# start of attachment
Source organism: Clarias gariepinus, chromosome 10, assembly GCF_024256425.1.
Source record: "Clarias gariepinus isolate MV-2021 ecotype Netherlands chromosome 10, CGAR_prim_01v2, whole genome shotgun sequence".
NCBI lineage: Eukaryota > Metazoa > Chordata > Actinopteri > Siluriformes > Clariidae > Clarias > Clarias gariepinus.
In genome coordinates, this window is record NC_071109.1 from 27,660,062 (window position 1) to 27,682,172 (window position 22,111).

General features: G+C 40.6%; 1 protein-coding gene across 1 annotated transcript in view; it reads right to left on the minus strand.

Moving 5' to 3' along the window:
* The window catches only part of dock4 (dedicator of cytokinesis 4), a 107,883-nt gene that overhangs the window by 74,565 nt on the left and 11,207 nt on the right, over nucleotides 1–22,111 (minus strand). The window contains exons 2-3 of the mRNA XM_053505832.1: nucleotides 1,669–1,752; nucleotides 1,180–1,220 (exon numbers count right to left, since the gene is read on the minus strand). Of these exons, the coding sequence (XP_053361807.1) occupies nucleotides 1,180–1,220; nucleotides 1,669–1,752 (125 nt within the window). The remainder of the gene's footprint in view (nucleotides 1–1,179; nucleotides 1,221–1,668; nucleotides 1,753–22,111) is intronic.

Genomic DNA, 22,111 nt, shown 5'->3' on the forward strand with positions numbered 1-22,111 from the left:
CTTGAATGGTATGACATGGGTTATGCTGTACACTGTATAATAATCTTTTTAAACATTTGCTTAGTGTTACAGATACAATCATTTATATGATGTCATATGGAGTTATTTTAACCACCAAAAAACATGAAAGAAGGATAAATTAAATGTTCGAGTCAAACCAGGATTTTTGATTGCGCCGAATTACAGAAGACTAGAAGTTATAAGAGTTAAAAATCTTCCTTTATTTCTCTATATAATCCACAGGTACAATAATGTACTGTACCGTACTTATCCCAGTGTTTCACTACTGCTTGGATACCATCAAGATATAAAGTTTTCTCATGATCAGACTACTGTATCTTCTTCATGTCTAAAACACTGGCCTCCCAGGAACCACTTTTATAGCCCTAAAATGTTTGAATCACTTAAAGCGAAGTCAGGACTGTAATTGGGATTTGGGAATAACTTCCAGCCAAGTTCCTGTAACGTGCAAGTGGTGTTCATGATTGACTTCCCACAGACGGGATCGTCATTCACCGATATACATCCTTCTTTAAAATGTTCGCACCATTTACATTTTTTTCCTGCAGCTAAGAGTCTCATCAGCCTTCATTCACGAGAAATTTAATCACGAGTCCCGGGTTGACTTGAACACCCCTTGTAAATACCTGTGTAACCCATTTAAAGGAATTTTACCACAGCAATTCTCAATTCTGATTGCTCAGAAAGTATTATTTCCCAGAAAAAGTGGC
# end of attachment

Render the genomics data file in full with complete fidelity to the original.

Source organism: Clarias gariepinus, chromosome 10, assembly GCF_024256425.1.
Source record: "Clarias gariepinus isolate MV-2021 ecotype Netherlands chromosome 10, CGAR_prim_01v2, whole genome shotgun sequence".
NCBI lineage: Eukaryota > Metazoa > Chordata > Actinopteri > Siluriformes > Clariidae > Clarias > Clarias gariepinus.
In genome coordinates, this window is record NC_071109.1 from 27,660,062 (window position 1) to 27,682,172 (window position 22,111).

General features: G+C 40.6%; 1 protein-coding gene across 1 annotated transcript in view; it reads right to left on the minus strand.

Moving 5' to 3' along the window:
* The window catches only part of dock4 (dedicator of cytokinesis 4), a 107,883-nt gene that overhangs the window by 74,565 nt on the left and 11,207 nt on the right, over nucleotides 1–22,111 (minus strand). The window contains exons 2-3 of the mRNA XM_053505832.1: nucleotides 1,669–1,752; nucleotides 1,180–1,220 (exon numbers count right to left, since the gene is read on the minus strand). Of these exons, the coding sequence (XP_053361807.1) occupies nucleotides 1,180–1,220; nucleotides 1,669–1,752 (125 nt within the window). The remainder of the gene's footprint in view (nucleotides 1–1,179; nucleotides 1,221–1,668; nucleotides 1,753–22,111) is intronic.

Genomic DNA, 22,111 nt, shown 5'->3' on the forward strand with positions numbered 1-22,111 from the left:
CTTGAATGGTATGACATGGGTTATGCTGTACACTGTATAATAATCTTTTTAAACATTTGCTTAGTGTTACAGATACAATCATTTATATGATGTCATATGGAGTTATTTTAACCACCAAAAAACATGAAAGAAGGATAAATTAAATGTTCGAGTCAAACCAGGATTTTTGATTGCGCCGAATTACAGAAGACTAGAAGTTATAAGAGTTAAAAATCTTCCTTTATTTCTCTATATAATCCACAGGTACAATAATGTACTGTACCGTACTTATCCCAGTGTTTCACTACTGCTTGGATACCATCAAGATATAAAGTTTTCTCATGATCAGACTACTGTATCTTCTTCATGTCTAAAACACTGGCCTCCCAGGAACCACTTTTATAGCCCTAAAATGTTTGAATCACTTAAAGCGAAGTCAGGACTGTAATTGGGATTTGGGAATAACTTCCAGCCAAGTTCCTGTAACGTGCAAGTGGTGTTCATGATTGACTTCCCACAGACGGGATCGTCATTCACCGATATACATCCTTCTTTAAAATGTTCGCACCATTTACATTTTTTTCCTGCAGCTAAGAGTCTCATCAGCCTTCATTCACGAGAAATTTAATCACGAGTCCCGGGTTGACTTGAACACCCCTTGTAAATACCTGTGTAACCCATTTAAAGGAATTTTACCACAGCAATTCTCAATTCTGATTGCTCAGAAAGTATTATTTCCCAGAAAAAGTGGC